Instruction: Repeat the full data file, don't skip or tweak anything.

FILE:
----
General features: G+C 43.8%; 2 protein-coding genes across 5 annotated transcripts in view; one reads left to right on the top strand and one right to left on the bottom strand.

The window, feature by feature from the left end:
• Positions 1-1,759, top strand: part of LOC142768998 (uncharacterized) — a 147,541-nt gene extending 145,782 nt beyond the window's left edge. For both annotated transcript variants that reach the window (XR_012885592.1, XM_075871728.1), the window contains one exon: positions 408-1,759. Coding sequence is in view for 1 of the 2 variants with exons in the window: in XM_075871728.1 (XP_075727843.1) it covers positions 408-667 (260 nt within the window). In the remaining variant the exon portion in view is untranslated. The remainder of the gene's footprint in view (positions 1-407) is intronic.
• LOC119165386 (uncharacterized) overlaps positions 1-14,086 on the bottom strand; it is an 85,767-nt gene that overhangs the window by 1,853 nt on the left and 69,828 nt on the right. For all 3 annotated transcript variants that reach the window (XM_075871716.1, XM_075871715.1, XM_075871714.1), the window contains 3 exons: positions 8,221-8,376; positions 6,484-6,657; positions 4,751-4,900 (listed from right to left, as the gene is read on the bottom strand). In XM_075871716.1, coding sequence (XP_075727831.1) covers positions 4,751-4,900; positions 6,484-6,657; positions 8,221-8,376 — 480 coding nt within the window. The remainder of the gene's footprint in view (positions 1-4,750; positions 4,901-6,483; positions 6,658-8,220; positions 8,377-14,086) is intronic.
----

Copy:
General features: G+C 43.8%; 2 protein-coding genes across 5 annotated transcripts in view; one reads left to right on the top strand and one right to left on the bottom strand.

The window, feature by feature from the left end:
• Positions 1-1,759, top strand: part of LOC142768998 (uncharacterized) — a 147,541-nt gene extending 145,782 nt beyond the window's left edge. For both annotated transcript variants that reach the window (XR_012885592.1, XM_075871728.1), the window contains one exon: positions 408-1,759. Coding sequence is in view for 1 of the 2 variants with exons in the window: in XM_075871728.1 (XP_075727843.1) it covers positions 408-667 (260 nt within the window). In the remaining variant the exon portion in view is untranslated. The remainder of the gene's footprint in view (positions 1-407) is intronic.
• LOC119165386 (uncharacterized) overlaps positions 1-14,086 on the bottom strand; it is an 85,767-nt gene that overhangs the window by 1,853 nt on the left and 69,828 nt on the right. For all 3 annotated transcript variants that reach the window (XM_075871716.1, XM_075871715.1, XM_075871714.1), the window contains 3 exons: positions 8,221-8,376; positions 6,484-6,657; positions 4,751-4,900 (listed from right to left, as the gene is read on the bottom strand). In XM_075871716.1, coding sequence (XP_075727831.1) covers positions 4,751-4,900; positions 6,484-6,657; positions 8,221-8,376 — 480 coding nt within the window. The remainder of the gene's footprint in view (positions 1-4,750; positions 4,901-6,483; positions 6,658-8,220; positions 8,377-14,086) is intronic.